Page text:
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Radical Chapters

Pacifist Bookseller Roy Kepler and the Paperback Revolution

by Michael Doyle

Publication Year: 2012

Long a hub for literary bohemians, countercultural musicians, and readers interested in a good browse, Kepler's Books and Magazines is one of the most well-known independent bookstores in American history. When owner Roy Kepler opened the store in 1955 he changed the book industry forever as a pioneer in the “paperback revolution.” The notion of selling texts in inexpensive paperbound volumes was revolutionary in the publishing trade and Kepler's focus on stocking these inexpensive books put him at the forefront of the movement. Paperback-selling was not the only revolution Kepler supported, however. In Radical Chapters, Doyle sheds light on Kepler’s remarkable contributions not only to the book industry but also to pacifism. Recalling the tumultuous politics of the last century, he highlights Kepler’s achievements in advocating radical pacifism during World War II, anti-nuclear activism during the Cold War era, and the anti-Vietnam War movement. During those decades, Kepler’s Books played an integral role, creating a community and space to exchange ideas for such notable figures as Jerry Garica, Joan Baez, and Stewart Brand. Doyle’s fascinating chronicle captures the man who inspired that community and offers a moving tribute to his legacy.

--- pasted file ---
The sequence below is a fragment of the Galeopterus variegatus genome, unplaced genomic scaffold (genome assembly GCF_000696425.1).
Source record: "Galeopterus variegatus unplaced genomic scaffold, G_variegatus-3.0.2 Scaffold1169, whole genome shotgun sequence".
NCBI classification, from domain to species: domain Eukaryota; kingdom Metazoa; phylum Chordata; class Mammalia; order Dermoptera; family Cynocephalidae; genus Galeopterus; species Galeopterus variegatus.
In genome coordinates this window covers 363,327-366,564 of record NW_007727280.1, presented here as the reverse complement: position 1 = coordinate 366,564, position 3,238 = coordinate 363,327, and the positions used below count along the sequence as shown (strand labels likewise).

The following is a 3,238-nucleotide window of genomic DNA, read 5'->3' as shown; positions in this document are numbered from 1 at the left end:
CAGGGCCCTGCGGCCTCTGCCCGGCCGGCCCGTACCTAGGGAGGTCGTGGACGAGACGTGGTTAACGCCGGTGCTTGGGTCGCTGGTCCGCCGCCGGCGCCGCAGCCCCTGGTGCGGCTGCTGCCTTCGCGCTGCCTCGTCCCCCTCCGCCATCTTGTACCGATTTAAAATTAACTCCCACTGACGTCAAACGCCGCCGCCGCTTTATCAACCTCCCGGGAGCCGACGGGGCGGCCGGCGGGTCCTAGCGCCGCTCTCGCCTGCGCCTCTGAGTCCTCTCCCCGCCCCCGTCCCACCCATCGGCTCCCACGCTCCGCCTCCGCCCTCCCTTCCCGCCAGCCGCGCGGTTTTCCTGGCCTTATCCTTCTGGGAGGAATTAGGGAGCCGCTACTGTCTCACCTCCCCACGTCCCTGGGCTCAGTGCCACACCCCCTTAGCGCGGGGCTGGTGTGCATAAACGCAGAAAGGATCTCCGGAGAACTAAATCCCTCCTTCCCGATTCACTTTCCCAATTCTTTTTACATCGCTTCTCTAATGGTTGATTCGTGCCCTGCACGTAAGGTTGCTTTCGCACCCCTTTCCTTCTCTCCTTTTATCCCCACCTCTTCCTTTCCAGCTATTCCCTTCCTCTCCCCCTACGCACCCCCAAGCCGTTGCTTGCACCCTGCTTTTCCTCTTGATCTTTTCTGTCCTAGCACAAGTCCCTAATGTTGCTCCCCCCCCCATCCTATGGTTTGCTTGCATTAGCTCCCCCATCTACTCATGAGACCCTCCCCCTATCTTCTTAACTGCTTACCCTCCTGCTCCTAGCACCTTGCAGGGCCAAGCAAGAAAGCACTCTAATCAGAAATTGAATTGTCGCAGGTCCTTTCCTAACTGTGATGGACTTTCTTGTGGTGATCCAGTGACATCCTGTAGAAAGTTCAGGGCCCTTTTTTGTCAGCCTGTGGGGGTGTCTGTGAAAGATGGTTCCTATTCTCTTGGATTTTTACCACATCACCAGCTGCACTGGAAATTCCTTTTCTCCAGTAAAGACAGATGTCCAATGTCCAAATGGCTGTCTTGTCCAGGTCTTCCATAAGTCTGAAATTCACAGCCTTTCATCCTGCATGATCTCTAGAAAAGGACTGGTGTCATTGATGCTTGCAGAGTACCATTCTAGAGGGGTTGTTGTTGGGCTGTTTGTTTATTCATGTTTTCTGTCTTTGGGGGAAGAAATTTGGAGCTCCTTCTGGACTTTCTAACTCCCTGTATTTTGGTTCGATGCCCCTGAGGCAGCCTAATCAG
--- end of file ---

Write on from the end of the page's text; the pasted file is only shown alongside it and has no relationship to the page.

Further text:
Published by: Syracuse University Press

Title Page, Copyright

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pp. vii-viii


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pp. ix-x

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pp. xi-xii

Honestly, I always figured I would write Roy Kepler’s story, or try to. It was a feeling I had, for many years. But it was only after talking with Clark Kepler in January 2005 that I truly engaged. Clark and his sister Dawn have been fantastically helpful, and they made this book possible. They opened their family records, shared their memories, and corrected...

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pp. xiii-xviii